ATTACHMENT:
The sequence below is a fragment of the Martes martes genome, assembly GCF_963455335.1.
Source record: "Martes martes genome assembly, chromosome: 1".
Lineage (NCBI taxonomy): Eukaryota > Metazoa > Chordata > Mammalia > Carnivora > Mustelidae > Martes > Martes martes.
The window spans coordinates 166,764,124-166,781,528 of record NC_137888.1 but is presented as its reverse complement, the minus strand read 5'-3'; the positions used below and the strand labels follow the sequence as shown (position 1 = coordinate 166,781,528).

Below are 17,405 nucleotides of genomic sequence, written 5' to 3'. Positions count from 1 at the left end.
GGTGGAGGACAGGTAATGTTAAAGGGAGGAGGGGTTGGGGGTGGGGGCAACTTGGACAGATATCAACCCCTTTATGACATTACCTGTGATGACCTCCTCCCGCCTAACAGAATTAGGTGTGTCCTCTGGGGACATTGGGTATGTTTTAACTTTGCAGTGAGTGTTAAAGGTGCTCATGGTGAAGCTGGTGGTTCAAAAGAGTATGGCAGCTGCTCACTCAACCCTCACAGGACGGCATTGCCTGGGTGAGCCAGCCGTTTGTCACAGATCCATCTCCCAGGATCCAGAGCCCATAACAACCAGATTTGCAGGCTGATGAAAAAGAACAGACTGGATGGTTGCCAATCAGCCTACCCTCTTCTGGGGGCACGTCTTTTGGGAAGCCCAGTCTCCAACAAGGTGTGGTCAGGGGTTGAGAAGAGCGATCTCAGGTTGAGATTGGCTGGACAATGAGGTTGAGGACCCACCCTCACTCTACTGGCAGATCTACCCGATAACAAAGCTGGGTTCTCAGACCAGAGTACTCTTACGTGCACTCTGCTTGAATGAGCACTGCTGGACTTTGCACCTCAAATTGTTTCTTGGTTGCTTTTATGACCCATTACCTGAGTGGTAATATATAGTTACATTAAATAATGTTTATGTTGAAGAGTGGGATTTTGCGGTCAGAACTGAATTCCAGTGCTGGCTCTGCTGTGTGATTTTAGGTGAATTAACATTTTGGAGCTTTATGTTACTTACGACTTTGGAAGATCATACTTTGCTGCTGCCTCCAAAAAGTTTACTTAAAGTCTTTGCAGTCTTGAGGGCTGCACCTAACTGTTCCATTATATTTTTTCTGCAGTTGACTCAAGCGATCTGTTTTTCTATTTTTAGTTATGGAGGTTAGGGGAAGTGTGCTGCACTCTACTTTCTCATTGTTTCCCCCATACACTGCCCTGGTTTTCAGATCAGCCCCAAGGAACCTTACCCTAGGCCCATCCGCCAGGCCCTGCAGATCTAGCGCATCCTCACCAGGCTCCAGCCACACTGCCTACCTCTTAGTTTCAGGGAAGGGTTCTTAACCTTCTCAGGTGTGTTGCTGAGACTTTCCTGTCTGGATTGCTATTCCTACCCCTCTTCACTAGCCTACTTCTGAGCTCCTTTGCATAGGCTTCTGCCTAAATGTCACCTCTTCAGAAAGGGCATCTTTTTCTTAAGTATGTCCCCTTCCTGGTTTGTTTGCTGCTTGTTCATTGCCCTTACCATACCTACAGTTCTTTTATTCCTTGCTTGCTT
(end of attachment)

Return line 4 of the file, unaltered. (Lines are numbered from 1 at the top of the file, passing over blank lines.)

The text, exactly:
The window spans coordinates 166,764,124-166,781,528 of record NC_137888.1 but is presented as its reverse complement, the minus strand read 5'-3'; the positions used below and the strand labels follow the sequence as shown (position 1 = coordinate 166,781,528).